Friday, September 23, 2011 |
4 years ago
Dapur is smoker-friendly. Retro-chrome and vinyl bar tables frame one side of the entrance, a fountain with greenery on the other. Papery chandeliers light the mood: all this before a diner even opens the door.
Inside, speakers that would dwarf a child
pump beats so loud you feel it from in your chest. A giant golden Buddha meditates against the wall in the dining room while another lounges in a painting framed in purple. Gossamer room dividers flutter in a fan-induced breeze. Orchids pose in bursts of magenta.
At 10:30 p.m. on a Thursday, Dapur may sound like a club, yet it's still a restaurant. One table houses a father and his grown children. A bunch of two-tops host lovelies and their guys in starched, collared shirts looking slightly uncomfortable.
The most relaxed folks are those at the bar: A dozen women on one leg of the black-lacquered -L, a handful of guys in T-shirts as tight as condoms on the other, waiting for the flip-switch from restaurant to club.
Dapur touts itself as an Asian fusion trendsetter, with an extensive menu of steamed and fried small plates ($4 to $12), soups, specialty sushi rolls ($12 to $18), and big plates ($12 to $20).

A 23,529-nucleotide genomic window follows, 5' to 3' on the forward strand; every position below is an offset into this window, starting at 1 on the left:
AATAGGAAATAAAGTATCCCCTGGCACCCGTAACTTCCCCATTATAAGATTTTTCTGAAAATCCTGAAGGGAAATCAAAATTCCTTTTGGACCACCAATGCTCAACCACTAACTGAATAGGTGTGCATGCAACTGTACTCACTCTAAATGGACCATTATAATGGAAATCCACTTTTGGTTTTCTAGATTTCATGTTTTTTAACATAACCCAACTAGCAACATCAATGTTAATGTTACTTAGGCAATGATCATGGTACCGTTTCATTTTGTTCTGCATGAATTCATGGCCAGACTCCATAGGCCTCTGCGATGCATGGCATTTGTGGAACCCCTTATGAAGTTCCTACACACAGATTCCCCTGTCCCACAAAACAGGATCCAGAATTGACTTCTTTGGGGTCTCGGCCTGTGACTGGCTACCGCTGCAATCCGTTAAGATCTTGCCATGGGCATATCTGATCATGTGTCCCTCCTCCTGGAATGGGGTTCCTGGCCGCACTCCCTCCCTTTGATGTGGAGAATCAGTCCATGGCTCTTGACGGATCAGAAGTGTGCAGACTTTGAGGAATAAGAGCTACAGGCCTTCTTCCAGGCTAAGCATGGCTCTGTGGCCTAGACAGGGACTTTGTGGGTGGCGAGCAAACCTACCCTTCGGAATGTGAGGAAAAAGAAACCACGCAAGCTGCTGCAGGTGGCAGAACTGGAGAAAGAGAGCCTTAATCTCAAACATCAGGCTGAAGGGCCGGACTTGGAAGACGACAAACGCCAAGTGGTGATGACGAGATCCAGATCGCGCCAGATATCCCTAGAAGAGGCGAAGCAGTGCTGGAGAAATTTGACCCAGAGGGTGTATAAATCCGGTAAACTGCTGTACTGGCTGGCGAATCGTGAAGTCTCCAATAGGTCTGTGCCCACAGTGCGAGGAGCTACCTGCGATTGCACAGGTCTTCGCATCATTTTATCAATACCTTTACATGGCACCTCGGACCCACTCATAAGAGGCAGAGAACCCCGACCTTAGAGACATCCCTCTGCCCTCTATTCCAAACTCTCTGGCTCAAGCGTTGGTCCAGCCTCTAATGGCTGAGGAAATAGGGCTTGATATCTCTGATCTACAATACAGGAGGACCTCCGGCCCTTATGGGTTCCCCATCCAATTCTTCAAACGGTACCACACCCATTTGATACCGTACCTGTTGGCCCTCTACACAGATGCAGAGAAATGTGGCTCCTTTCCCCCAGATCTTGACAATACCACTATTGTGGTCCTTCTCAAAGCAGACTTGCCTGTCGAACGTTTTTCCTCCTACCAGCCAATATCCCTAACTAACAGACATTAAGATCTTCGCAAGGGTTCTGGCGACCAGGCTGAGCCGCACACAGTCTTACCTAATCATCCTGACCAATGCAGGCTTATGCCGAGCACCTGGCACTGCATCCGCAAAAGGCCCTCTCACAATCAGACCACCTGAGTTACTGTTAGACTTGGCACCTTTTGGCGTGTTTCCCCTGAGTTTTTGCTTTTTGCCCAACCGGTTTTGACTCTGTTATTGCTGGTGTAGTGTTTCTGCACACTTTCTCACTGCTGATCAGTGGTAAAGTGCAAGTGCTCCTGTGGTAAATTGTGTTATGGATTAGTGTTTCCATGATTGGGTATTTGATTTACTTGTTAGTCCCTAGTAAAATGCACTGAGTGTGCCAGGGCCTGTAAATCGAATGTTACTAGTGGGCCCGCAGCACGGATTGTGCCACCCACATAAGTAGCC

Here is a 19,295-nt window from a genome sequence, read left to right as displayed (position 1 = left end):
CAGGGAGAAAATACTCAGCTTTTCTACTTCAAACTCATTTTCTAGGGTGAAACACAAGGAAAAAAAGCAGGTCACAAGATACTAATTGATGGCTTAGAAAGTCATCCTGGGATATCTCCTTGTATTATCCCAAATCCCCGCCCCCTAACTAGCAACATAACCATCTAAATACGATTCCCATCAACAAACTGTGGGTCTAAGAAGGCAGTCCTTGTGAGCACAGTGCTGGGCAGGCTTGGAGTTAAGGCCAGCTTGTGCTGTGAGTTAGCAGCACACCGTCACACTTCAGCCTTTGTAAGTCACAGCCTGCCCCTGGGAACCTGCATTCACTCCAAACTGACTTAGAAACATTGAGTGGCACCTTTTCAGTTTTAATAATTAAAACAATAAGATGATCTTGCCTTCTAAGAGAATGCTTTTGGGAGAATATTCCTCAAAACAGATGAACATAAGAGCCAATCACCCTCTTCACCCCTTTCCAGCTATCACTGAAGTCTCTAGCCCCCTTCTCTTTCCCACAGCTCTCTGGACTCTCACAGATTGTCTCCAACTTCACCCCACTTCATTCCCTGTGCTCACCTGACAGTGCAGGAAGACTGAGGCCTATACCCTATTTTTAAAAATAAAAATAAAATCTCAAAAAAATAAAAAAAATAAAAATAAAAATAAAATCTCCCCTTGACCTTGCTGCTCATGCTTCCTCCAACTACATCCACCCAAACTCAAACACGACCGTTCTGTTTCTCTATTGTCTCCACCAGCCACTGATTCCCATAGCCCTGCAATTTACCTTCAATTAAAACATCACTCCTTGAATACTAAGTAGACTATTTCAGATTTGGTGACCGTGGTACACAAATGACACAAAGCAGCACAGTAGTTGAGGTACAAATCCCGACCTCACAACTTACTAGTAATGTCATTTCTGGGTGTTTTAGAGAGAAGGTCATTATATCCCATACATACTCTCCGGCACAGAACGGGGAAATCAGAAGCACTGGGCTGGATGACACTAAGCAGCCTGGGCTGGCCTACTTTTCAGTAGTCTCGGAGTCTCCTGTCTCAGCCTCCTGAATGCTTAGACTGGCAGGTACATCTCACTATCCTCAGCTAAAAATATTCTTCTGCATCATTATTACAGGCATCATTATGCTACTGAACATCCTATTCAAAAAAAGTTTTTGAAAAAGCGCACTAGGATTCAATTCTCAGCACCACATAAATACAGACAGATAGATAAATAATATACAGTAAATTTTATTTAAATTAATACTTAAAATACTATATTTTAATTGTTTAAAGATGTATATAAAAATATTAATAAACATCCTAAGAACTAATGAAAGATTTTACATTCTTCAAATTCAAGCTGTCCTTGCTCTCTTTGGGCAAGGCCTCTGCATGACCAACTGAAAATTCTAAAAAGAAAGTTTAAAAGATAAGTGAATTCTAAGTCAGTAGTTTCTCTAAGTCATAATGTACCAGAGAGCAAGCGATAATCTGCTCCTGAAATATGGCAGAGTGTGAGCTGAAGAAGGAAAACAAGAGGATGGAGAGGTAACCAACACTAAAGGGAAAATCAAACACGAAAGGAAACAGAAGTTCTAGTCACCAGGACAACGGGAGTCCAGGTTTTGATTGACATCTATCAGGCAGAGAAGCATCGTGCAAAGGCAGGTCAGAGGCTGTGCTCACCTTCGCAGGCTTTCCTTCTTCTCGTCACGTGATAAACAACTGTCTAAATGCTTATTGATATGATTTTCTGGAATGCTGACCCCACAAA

The cocktail list here is the first I've seen in Lauderdale that illuminates a cognizance that the rest of the country has graduated past -tinis. The offerings are twofold: an old-school menu of Negronis, Screwdrivers, Greyhound, Old Fashioneds, and Caipirinhas for $10 on one side, house cocktails named for locations around the world -- Panama Red and Dartsmoor, for example -- on the other.
Stick to the raw fish for now -- an extensive selection of sashimi and specialty rolls -- but heads up: It can be had only in the dining room, where there's no bar seating, only table service.
Take a pass on the bony miso cod medallions with the honey miso glaze ($12) or the oxtail soup ($6) served with bright-red meat still adhesive to the bone in a fatty lemongrass broth: evidence of a half-assed skim job.
Dapur,1620 N. Federal Highway, Fort Lauderdale. Call 954-306-2663
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